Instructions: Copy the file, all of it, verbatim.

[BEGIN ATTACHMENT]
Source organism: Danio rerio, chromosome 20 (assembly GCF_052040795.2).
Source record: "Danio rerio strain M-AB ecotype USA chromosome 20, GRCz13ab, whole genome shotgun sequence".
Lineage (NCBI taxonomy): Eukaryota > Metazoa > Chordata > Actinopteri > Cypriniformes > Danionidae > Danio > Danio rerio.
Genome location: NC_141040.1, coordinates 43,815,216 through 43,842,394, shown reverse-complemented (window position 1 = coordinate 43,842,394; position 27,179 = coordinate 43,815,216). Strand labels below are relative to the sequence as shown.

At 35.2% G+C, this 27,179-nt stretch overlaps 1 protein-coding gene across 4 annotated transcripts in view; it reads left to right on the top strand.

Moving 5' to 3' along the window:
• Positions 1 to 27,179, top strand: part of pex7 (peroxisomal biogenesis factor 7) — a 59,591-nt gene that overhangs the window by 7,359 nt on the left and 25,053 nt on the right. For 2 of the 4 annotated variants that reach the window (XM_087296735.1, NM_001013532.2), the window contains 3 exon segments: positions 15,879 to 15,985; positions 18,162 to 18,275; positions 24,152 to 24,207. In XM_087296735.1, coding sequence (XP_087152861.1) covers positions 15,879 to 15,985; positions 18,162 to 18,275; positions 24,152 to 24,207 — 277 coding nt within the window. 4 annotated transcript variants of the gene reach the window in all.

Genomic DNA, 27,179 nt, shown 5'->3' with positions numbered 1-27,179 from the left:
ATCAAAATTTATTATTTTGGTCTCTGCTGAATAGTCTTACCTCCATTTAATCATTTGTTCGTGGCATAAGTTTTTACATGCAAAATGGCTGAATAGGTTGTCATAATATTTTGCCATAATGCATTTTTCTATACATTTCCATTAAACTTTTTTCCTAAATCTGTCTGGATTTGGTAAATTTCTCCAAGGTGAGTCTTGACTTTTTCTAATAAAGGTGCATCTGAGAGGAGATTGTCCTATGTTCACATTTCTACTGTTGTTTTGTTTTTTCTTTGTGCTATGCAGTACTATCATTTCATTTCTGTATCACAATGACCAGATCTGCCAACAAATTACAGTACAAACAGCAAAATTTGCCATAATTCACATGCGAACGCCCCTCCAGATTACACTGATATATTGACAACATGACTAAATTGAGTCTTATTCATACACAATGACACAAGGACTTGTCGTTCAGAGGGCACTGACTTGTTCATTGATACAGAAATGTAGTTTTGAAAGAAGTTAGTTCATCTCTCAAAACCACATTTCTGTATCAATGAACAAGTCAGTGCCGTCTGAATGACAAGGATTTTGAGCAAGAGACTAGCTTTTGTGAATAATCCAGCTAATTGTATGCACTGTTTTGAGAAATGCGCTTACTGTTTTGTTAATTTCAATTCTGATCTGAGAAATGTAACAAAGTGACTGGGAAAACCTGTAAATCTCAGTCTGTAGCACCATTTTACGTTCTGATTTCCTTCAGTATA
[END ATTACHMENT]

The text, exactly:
Source organism: Danio rerio, chromosome 20 (assembly GCF_052040795.2).
Source record: "Danio rerio strain M-AB ecotype USA chromosome 20, GRCz13ab, whole genome shotgun sequence".
Lineage (NCBI taxonomy): Eukaryota > Metazoa > Chordata > Actinopteri > Cypriniformes > Danionidae > Danio > Danio rerio.
Genome location: NC_141040.1, coordinates 43,815,216 through 43,842,394, shown reverse-complemented (window position 1 = coordinate 43,842,394; position 27,179 = coordinate 43,815,216). Strand labels below are relative to the sequence as shown.

At 35.2% G+C, this 27,179-nt stretch overlaps 1 protein-coding gene across 4 annotated transcripts in view; it reads left to right on the top strand.

Moving 5' to 3' along the window:
• Positions 1 to 27,179, top strand: part of pex7 (peroxisomal biogenesis factor 7) — a 59,591-nt gene that overhangs the window by 7,359 nt on the left and 25,053 nt on the right. For 2 of the 4 annotated variants that reach the window (XM_087296735.1, NM_001013532.2), the window contains 3 exon segments: positions 15,879 to 15,985; positions 18,162 to 18,275; positions 24,152 to 24,207. In XM_087296735.1, coding sequence (XP_087152861.1) covers positions 15,879 to 15,985; positions 18,162 to 18,275; positions 24,152 to 24,207 — 277 coding nt within the window. 4 annotated transcript variants of the gene reach the window in all.

Genomic DNA, 27,179 nt, shown 5'->3' with positions numbered 1-27,179 from the left:
ATCAAAATTTATTATTTTGGTCTCTGCTGAATAGTCTTACCTCCATTTAATCATTTGTTCGTGGCATAAGTTTTTACATGCAAAATGGCTGAATAGGTTGTCATAATATTTTGCCATAATGCATTTTTCTATACATTTCCATTAAACTTTTTTCCTAAATCTGTCTGGATTTGGTAAATTTCTCCAAGGTGAGTCTTGACTTTTTCTAATAAAGGTGCATCTGAGAGGAGATTGTCCTATGTTCACATTTCTACTGTTGTTTTGTTTTTTCTTTGTGCTATGCAGTACTATCATTTCATTTCTGTATCACAATGACCAGATCTGCCAACAAATTACAGTACAAACAGCAAAATTTGCCATAATTCACATGCGAACGCCCCTCCAGATTACACTGATATATTGACAACATGACTAAATTGAGTCTTATTCATACACAATGACACAAGGACTTGTCGTTCAGAGGGCACTGACTTGTTCATTGATACAGAAATGTAGTTTTGAAAGAAGTTAGTTCATCTCTCAAAACCACATTTCTGTATCAATGAACAAGTCAGTGCCGTCTGAATGACAAGGATTTTGAGCAAGAGACTAGCTTTTGTGAATAATCCAGCTAATTGTATGCACTGTTTTGAGAAATGCGCTTACTGTTTTGTTAATTTCAATTCTGATCTGAGAAATGTAACAAAGTGACTGGGAAAACCTGTAAATCTCAGTCTGTAGCACCATTTTACGTTCTGATTTCCTTCAGTATA